Whitecaps

Commentary and information about public safety and security, intelligence and counterintelligence, open government and secrecy, and other issues in northern Idaho and eastern Washington.

Name:
Location: Coeur d'Alene, Idaho, United States

Raised in Palouse, WA. Graduated from Washington State University. US Army (Counterintelligence). US Secret Service (Technical Security Division) in Fantasyland-on-the-Potomac and Los Angeles. Now living in north Idaho.


Friday, January 14, 2005

Anonymous or Unidentified Sources

In his January 5, 2005, article headlined "Cuffed man shot officer," Idaho Spokesman Review staff writer Thomas Clouse used "an anonymous law enforcement source" for some of the information in his story. Predictably, letters to the editors of both the Idaho Spokesman Review and its local competitor, The Coeur d'Alene Press, have expressed a range of emotions about the writer's use of an anonymous source. Few have supported using an anonymous source.

Having spoken with several broadcast and print journalists over the years, I've found none that wanted or encouraged anonymous or unnamed sources. It was interesting for me (in law enforcement at the time) to note the similarities between how journalists and law enforcement agents assess information sources.

Fundamentally, both journalists and investigators seek accurate information. Inaccurate information is worthless. Sometimes it was very challenging to differentiate between fact and the source's judgment or interpretation.

Both journalists and investigators evaluate the motives of the source for even being willing to speak. One must ask, "Why is this person willing to talk with me?" Journalists and investigators are equally concerned about being intentionally misled by sources with axes and grinding wheels behind door number one.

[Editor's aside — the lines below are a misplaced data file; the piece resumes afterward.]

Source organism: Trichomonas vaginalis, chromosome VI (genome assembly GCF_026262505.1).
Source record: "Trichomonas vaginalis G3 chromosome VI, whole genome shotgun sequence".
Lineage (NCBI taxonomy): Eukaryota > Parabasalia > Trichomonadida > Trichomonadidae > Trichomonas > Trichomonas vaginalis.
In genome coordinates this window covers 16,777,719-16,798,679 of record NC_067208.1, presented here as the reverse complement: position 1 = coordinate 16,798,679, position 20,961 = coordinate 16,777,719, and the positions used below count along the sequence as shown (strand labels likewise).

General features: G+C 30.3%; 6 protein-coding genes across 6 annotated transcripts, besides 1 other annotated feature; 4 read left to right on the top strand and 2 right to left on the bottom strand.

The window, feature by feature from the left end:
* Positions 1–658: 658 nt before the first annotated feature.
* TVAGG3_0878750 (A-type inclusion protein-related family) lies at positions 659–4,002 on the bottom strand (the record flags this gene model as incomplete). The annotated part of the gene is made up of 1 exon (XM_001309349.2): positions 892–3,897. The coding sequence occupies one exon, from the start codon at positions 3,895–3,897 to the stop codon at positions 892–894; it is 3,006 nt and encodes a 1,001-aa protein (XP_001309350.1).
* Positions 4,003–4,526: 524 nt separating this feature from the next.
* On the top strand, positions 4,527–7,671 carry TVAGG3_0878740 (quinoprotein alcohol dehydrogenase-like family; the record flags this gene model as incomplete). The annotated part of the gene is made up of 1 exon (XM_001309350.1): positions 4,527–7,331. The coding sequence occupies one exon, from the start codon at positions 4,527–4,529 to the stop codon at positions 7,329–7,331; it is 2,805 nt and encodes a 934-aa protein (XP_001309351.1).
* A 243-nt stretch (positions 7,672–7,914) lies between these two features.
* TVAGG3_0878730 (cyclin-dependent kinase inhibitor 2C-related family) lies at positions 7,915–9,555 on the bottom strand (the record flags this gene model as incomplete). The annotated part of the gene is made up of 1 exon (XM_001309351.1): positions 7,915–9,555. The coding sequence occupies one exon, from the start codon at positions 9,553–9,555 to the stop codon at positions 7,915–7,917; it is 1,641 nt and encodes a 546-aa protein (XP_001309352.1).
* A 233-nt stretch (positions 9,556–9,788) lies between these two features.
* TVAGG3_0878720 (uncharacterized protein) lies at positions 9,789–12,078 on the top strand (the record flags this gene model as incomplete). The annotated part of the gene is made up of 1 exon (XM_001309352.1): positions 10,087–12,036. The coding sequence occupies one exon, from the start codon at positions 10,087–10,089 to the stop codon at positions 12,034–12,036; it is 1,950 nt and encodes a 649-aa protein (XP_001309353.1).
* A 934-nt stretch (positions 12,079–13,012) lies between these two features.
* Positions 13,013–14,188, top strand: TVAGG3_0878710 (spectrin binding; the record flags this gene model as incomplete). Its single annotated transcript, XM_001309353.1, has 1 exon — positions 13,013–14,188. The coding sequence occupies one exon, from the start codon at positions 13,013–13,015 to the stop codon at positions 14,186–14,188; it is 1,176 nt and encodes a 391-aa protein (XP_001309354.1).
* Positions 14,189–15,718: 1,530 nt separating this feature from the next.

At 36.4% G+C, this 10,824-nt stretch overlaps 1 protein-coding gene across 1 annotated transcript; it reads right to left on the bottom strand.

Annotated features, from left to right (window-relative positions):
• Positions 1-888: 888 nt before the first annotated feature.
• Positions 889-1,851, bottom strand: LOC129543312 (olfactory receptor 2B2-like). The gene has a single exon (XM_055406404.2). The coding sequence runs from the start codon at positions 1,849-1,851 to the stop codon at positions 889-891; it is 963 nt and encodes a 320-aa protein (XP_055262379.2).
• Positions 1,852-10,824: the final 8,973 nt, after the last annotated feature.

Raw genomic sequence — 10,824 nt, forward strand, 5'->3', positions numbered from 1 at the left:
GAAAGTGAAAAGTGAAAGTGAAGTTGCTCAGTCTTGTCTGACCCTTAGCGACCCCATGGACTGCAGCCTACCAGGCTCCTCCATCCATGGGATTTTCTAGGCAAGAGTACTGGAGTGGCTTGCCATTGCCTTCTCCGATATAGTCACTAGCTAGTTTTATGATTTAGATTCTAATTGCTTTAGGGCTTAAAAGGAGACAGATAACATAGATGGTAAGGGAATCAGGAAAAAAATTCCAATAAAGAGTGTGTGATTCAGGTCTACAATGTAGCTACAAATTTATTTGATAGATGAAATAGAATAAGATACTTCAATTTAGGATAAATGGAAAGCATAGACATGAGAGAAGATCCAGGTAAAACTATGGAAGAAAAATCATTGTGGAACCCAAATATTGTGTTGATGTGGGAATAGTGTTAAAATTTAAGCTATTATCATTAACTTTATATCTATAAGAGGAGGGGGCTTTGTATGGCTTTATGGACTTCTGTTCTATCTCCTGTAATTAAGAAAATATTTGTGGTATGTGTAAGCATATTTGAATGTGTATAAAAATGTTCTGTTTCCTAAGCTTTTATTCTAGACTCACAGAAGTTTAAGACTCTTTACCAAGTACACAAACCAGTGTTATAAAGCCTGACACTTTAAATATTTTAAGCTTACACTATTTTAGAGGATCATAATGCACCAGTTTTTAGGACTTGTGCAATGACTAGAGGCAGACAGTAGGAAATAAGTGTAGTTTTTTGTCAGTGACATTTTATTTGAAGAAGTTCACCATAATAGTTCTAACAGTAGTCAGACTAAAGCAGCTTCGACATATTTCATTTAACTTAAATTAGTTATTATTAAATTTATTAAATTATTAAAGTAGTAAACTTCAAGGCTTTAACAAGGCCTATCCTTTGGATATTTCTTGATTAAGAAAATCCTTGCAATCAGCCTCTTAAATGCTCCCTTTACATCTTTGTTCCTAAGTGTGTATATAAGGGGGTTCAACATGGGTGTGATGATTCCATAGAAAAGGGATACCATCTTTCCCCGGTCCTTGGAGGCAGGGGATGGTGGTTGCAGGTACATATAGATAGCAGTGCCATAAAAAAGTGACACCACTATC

Journalists quite rightly want to know why a source insists on anonymity. Is there some way the journalist can explain why the unnamed or anonymous source can be believed without identifying the source? There can be retaliation against a journalist's source just as readily as against a law enforcement officer's source.

Journalists and investigators will often try to determine from a source if there are other sources who can corroborate the information the anonymous source is willing to supply. If there are corroborating sources who are willing to go on the record, then there is no need to even mention the anonymous source except to supervisors or editors who may want to know how the reporter or investigator got to the spinoff sources.

We all want to know if our source was really in a position to observe, recall, and recount the information based on first-hand observation. Assuring anonymity to a source reporting hearsay and rumor is foolish since the journalist or investigator is in no position to assess the credibility of the real originator.

I also learned from contacts with journalists that editors essentially need to be convinced that there is absolutely, positively no other source; that the story itself is sufficiently important to warrant the use of an unnamed source; that the source's information is essential to the story; that the source is not trying to manipulate the news medium; and that every effort has been made to get the source on the record. In other words, reliance on an anonymous source even one with verifiably accurate information, is a last rather than first choice.

But there are times when news source anonymity is warranted. Without "Deep Throat" it is very possible that the Watergate break-in would have been remembered as the third-rate burglary Richard Nixon represented it to be.

Journalists, like criminal investigators, cannot foresee the future. Neither knows with certainty how the story will end, so both must proceed and try to gather as much accurate and complete information as quickly as possible using their best professional judgment and skills.

Both journalists and criminal investigators operate under time constraints. News that is not timely is no longer news; it is history. Crime scenes must eventually be released and investigators move on to the next step of the investigation. In most instances, neither journalists nor investigators are happy with the pressures imposed by deadlines. But deadlines are a fact of life for both.

Journalists, no less than criminal investigators, must sometimes consider using anonymous or unnamed sources. We, the People, must remember that in most cases, both journalists and investigators have a similar motive in deciding to use an anonymous or unnamed source. Their motive is to report factually and completely to their respective audiences.











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